Australian cinema is not, and should not try to emulate mainstream Hollywood, the success of which is linked to the marketing of spectacle and the existence of the star system as much as to the creation of cinema. The success of Hollywood films can also be attributed to their market dominance; mainstream films play at multiplexes in every suburb, while most domestic films (and non-American foreign films and indie works) screen at just a handful of mostly city-based cinemas. Even if audiences are aware of locally produced films—and the marketing can be woeful—rarely is there a cinema screening the work near them.

The problem is that many self-appointed commentators view the success of a film as purely financial and there has been an ongoing emphasis on box office receipts. When journalists write that there are “too many costly box office flops using taxpayer handouts” (Fiona Hudson, Herald Sun, December 2009), they are working on the assumption that a film is simply designed to generate income, but cinema’s value is cultural and aesthetic.

Films exist within a multiplicity of simultaneous discourses: aesthetic, historical, cultural and social. What may once have been deemed a failure may subsequently be re-evaluated and become part of a wider, collective notion of a cinematic canon. Two Australian examples include the ‘unsuccessful’ Wake In Fright (Ted Kotcheff, 1971) and the once banned Pure Shit (Bert Deling, 1975). Both films have been recently reissued, screened at festivals and subsequently found a home on DVD, finally recognised as important moments of Australian cinema more than 30 years after they were ‘forgotten.’

There have been some calls to make films that audiences want to see, to move to a market-dominated model, but there is no single homogenous audience and popular tastes cannot be second-guessed. Moreover, satisfying an audience implies simply making them ‘happy’, but the experience of film viewing need not be simplistic. The supposed “monotonous bleakness” (Nowra) of films may be seen as indicative of the desire to tell stories that exists beyond feel-good cliché.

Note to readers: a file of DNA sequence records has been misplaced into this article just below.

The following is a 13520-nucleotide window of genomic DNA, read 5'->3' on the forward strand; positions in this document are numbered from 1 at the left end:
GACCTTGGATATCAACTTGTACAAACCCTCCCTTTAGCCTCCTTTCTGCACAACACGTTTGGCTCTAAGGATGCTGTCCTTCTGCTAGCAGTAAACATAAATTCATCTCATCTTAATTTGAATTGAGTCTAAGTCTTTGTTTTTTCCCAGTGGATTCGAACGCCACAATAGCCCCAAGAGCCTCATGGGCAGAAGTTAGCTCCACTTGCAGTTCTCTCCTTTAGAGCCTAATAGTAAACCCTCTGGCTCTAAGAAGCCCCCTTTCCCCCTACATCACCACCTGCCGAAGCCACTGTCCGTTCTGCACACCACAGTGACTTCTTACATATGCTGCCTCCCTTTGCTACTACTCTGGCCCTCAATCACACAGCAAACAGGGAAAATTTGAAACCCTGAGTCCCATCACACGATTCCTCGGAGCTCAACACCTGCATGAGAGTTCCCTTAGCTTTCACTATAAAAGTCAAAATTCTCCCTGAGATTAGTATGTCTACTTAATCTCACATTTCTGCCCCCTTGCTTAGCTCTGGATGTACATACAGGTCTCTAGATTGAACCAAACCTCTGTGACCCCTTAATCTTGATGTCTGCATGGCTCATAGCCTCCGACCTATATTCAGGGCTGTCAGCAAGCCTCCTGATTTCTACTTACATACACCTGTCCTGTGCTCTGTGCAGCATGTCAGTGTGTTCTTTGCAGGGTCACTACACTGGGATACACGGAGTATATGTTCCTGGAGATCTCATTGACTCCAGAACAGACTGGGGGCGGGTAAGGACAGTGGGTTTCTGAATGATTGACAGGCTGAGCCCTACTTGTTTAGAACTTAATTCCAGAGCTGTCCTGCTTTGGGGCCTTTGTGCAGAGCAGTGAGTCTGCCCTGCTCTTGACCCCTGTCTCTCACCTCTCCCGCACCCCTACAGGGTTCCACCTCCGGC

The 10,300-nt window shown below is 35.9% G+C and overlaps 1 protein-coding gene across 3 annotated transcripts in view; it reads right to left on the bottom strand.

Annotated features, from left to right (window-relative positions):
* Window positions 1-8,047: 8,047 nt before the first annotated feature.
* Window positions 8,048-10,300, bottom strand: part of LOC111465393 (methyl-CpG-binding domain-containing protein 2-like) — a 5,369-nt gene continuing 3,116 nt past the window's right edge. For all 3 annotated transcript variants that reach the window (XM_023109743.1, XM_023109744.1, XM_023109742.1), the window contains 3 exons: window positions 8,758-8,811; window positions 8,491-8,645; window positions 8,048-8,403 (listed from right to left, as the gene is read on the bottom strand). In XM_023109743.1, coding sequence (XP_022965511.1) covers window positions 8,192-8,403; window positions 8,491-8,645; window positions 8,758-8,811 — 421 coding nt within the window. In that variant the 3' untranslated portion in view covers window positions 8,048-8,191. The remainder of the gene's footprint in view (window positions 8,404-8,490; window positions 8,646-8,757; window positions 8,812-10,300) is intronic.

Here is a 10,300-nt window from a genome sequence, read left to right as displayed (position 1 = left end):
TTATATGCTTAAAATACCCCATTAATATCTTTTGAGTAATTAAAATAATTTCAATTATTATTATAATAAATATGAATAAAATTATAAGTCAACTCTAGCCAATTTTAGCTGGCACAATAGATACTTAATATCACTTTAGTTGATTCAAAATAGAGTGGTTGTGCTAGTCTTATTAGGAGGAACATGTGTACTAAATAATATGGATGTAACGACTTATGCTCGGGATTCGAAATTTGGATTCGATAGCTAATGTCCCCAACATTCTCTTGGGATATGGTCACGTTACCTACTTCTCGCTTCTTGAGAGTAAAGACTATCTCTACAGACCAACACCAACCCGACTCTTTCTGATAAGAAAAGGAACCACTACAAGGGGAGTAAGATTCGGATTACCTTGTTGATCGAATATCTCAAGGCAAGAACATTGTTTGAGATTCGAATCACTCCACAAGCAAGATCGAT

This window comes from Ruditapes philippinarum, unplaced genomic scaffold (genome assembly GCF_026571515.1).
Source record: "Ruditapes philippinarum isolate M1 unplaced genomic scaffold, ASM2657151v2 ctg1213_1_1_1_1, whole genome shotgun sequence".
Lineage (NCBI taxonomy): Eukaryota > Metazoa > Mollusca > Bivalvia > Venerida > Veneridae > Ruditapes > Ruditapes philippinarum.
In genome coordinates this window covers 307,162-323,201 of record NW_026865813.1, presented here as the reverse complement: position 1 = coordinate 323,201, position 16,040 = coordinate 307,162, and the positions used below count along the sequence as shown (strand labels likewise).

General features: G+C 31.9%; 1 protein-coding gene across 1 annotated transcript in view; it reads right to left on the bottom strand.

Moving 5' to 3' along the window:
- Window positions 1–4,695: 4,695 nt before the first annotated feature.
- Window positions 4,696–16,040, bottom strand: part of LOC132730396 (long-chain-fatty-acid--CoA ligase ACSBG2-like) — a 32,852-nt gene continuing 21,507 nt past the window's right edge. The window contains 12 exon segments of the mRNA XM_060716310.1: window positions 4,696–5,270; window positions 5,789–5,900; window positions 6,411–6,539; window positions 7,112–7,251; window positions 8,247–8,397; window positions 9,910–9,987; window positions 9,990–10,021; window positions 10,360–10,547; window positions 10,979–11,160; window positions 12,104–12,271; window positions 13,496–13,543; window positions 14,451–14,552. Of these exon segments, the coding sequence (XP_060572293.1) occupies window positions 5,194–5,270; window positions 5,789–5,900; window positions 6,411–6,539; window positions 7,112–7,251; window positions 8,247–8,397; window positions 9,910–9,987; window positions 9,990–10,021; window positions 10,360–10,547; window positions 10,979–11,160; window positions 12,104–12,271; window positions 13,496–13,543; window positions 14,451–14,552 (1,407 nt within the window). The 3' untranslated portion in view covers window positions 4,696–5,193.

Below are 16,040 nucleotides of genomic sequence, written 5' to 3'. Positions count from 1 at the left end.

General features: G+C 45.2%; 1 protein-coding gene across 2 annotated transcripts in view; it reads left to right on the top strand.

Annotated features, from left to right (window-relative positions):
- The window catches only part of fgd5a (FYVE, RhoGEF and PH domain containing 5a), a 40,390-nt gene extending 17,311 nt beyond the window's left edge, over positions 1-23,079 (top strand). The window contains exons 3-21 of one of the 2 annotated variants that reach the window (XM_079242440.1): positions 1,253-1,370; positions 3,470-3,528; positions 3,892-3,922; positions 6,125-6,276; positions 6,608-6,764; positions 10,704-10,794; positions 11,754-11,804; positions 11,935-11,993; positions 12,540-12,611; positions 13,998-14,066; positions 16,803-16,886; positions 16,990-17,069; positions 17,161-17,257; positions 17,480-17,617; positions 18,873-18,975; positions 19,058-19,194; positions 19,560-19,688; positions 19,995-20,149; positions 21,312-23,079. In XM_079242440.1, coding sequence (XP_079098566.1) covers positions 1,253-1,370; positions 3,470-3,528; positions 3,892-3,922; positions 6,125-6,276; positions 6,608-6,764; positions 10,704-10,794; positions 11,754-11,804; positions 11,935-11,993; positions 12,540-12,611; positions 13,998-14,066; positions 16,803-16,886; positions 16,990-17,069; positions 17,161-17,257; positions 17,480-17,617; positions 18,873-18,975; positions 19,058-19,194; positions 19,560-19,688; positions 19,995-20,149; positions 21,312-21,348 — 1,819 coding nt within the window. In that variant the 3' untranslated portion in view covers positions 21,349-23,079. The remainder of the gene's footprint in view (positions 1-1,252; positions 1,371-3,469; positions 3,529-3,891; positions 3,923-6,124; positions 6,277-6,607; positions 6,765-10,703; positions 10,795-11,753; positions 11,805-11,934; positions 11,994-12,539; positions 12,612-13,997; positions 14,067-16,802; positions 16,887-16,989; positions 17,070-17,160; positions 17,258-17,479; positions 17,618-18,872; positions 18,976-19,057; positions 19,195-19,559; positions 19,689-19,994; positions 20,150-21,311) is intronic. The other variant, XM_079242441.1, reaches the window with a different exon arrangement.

The belief that a work should have mass audience appeal is also misguided. If films were made simply on the basis of box ticking exercises and consultations with would-be audiences in order to satisfy the largest number of people, nothing of any worth would be made, just unsatisfying grey slop. Across all forms of cinema, mass audiences have on occasion stayed away from ‘sure fire’ hits (for example Catwoman) and have gravitated to small films that initially appeared to be made only for a specialist audience. If you asked an audience in 1992 if they wanted to see a thriller with a non-linear narrative and no female characters, that emphasised oblique conversation over action and had a soundtrack made up of early 70s rock music, few people would have been interested. And yet Reservoir Dogs was a hit.

What is needed is a re-evaluation of cinema, an acknowledgment of genre and an appreciation of individual signature-driven works. It is also essential to understand that films may not find an immediate audience, especially if the screens are dominated by a handful of Hollywood big budget titles, but this does not devalue a less than popular film. Discussing audiences and economics is one way of examining cinema, but satisfying the mass market and counting profits is not the only reason for making film.

A specialist on underground, cult and independent film and the author and editor of numerous books, including his Deathtripping: The Cinema of Transgression (Soft Skull Press), Jack Sargeant is the director of REVelation Perth International Film Festival.

RealTime issue #95 Feb-March 2010 pg.

© Jack Sargeant; for permission to reproduce apply to [email protected]